6. Warren is an odd-looking child, but hard-working and well-meaning. Do you hope readers will connect with him? (Don’t judge a book by its cover sort of thing?)
Tania: I always hope readers will connect with the characters I write, because otherwise they won’t be invested in the story. I see a bit of myself in Warren, and I hope my writing feels like it’s coming from an authentic place. When I was his age, I was a bit of an ugly duckling, and got bullied quite a bit. Despite that, I tried really hard to make friends and do well in school and I took pride in areas of my life that I excelled at.
Will: As a book cover designer, I can vouch for that “don’t judge a book by it’s cover.” thing. Everyone goes through an awkward phase, and hopefully Warren is no different. But I think the hope is that people see past that, and just like Warren for who he is. Tania, Jason (our publisher), and I often speak about how Warren is a cute lad to us now. I think as people live out these adventures with him, that eventually they won’t even think twice about his appearance.
7. Bunion, Sketchy, Mr. Friggs, even Beatrice–how did you come up with the names?
Tania: Some of the characters have been around for so long I can’t even remember! Will came up with some of the names, and I came up with some others. I’ve always been inspired by Roald Dahl’s books and the fantastic names of his characters: Trunchbull, Wormwood, Bogtrotter. I wanted to evoke some of that feeling when brainstorming names for the odd characters in the Warren universe.
Will: I do have a bit of a particular sense when it comes to names. For me it often becomes a visual thing. How does this name look when typed out…or how does it look when it’s set in giant lettering, and being screamed out in a word balloon?
8. What do you hope kids take away from the Warren books?
Tania: I just want them to be entertained, and to leave them wanting more! I’m a big advocate for young readers, especially in an age when we have so many digital distractions. I don’t write to “teach” kids or preach to them. I just want them to have a great time reading, and to feel like they’ve stepped into another world when they open my books. Warren has been touted as a good book for reluctant readers, thanks to the great visuals, and nothing makes me happier than hearing from parents who tell me their kids are reading Warren for the second or third time!
Will: Entertainment, and hopefully inspiration. I drew pretty much every day of my life growing up, and if we can inspire students to make that leap and draw their own comics, or write their own short story, it feels like it’s a huge win. Tania and I have been busy doing school tours for book one, and more are scheduled for the second book, and there isn’t much better in life than talking to 200 kids about being creative for a living, and answering their questions about story-telling, magic, and monsters!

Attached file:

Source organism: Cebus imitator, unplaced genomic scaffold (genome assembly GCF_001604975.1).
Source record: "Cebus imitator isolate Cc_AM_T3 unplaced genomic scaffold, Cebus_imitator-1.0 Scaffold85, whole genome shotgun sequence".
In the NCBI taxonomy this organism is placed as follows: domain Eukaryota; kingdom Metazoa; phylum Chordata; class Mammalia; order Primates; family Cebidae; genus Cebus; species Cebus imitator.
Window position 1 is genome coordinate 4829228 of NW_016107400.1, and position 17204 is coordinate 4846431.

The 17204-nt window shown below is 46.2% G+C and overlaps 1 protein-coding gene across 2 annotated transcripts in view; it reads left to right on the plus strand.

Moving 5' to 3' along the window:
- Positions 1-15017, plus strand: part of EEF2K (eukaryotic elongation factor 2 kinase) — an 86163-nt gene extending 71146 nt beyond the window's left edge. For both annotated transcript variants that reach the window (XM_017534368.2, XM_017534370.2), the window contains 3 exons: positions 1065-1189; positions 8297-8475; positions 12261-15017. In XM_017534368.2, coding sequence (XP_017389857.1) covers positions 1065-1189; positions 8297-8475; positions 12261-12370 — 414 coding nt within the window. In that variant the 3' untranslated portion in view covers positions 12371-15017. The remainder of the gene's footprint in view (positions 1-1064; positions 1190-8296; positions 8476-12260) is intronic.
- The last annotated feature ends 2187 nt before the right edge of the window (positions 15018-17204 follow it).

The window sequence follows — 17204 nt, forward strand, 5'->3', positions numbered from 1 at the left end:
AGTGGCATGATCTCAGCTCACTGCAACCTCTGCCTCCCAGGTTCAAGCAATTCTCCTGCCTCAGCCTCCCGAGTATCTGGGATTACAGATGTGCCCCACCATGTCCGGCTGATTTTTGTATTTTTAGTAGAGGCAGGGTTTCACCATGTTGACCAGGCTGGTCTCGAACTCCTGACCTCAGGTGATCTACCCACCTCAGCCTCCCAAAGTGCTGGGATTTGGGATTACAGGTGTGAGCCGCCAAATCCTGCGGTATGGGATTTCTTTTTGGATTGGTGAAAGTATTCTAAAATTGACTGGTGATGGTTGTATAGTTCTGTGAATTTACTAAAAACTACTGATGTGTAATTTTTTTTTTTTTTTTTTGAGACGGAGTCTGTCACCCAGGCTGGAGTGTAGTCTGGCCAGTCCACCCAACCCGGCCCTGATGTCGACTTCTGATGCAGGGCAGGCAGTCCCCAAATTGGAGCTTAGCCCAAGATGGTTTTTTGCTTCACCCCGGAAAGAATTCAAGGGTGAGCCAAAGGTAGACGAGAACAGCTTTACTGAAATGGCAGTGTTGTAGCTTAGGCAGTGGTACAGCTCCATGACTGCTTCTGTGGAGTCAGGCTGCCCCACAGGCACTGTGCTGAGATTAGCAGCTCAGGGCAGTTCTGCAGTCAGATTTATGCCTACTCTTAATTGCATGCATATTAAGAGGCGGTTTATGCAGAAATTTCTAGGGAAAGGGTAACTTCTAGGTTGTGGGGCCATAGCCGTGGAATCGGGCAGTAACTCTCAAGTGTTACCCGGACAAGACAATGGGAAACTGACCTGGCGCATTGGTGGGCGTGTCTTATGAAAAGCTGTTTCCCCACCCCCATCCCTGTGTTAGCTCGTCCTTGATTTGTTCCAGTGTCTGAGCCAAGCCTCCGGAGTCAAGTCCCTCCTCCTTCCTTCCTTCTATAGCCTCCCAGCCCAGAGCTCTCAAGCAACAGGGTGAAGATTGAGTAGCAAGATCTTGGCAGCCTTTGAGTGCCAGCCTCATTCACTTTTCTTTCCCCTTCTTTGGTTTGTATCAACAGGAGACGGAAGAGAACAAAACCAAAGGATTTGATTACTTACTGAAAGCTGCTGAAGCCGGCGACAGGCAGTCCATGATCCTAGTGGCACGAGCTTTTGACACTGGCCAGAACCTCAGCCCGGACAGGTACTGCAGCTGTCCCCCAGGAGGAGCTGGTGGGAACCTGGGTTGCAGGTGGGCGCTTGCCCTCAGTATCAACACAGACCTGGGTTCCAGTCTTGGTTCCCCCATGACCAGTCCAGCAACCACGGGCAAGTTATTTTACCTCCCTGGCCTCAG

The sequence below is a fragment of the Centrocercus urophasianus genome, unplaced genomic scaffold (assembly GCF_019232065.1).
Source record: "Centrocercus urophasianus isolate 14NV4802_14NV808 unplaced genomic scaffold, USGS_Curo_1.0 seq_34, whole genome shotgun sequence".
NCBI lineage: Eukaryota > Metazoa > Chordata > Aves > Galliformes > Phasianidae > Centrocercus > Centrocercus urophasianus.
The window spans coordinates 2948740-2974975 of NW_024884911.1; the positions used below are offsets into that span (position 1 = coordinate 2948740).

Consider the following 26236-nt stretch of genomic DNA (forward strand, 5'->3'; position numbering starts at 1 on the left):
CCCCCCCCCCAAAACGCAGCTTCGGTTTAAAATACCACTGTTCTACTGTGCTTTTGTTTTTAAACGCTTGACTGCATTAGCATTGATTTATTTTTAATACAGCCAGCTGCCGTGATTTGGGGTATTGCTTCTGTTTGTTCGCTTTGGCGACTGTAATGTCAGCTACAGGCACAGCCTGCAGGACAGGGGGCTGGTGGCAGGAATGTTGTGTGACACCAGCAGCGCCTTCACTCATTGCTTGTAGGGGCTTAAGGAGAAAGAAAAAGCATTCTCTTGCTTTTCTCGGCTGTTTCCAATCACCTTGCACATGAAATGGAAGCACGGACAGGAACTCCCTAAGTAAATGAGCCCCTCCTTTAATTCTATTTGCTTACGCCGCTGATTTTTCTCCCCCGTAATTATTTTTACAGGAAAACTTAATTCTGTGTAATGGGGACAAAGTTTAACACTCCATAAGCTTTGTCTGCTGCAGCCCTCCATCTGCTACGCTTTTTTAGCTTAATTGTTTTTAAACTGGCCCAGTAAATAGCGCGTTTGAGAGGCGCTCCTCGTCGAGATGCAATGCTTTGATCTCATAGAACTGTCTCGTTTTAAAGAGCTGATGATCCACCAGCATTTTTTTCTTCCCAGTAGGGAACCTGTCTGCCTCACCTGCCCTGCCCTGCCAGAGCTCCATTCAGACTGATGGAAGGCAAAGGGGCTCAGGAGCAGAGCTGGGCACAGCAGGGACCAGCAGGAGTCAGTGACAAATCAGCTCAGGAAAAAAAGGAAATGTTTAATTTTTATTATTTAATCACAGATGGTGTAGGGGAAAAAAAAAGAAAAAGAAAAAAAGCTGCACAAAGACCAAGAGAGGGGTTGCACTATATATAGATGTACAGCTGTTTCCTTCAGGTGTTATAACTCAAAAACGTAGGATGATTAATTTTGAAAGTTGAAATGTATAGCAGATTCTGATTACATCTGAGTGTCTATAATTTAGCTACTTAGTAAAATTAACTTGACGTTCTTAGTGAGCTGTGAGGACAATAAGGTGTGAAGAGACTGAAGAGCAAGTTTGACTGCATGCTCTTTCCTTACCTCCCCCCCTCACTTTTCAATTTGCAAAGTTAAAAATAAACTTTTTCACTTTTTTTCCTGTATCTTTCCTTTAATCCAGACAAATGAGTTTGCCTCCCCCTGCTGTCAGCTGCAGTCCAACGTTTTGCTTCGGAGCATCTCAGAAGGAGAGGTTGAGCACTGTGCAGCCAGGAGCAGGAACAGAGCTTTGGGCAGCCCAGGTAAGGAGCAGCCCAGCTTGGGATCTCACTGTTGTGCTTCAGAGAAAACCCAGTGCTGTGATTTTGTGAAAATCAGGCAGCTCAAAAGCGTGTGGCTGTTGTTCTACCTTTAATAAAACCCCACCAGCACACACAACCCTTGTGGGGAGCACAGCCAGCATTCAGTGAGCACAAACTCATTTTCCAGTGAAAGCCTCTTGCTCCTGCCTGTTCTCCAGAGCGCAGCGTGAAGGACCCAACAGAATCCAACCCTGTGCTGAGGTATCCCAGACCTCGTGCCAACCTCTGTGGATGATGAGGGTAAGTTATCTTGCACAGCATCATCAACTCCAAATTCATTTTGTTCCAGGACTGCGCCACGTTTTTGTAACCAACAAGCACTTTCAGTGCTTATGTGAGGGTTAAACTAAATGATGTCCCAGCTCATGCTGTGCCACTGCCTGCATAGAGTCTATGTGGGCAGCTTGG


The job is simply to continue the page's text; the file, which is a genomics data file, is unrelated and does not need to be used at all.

9. What do you think about danger in children’s literature? Can there be too much menace? Not enough?
Tania: I think kids can handle a lot more than we give them credit for. I mentioned Roald Dahl earlier. He had some really dark themes in some of his books. But they thrilled me as a child, and they stuck with me over the years. The same is true of Hayao Miyazaki’s films, which are also a big influence in my work. In this day and age, especially, I don’t see the point of trying to hide the dangers that exist in the world from kids. Better to give them stories where they can face, and triumph, over those threats in a safe and imaginative way. Of course, it’s always up to parents to decide what their children are ready to be exposed to, but as an author, I choose not to avoid darkness in my work.
Will: I think every kid is very different. We’ve had everyone from elementary school kids to senior citizens read Warren and love it. Every once and while I’ll hear that it was too scary for a certain reader, I think the imagery probably adds to some of that intensity, but the goal is always to hopefully leave Warren in a better place at the end of each book than he was at the beginning of it, and I think if kids go into it knowing that, it makes the experience a little less concerning.
10. What were you two like as kids?
Tania: I was extremely shy, and a constant daydreamer. I was also voracious reader, but when I wasn’t reading you could find me busy writing stories or drawing. I used to get in trouble for doodling too much during class, and I tried to incorporate storytelling into every homework assignment I got. As for my hobbies, I was obsessed with comic books, Super Nintendo, and Disney animation. I didn’t get outside too much!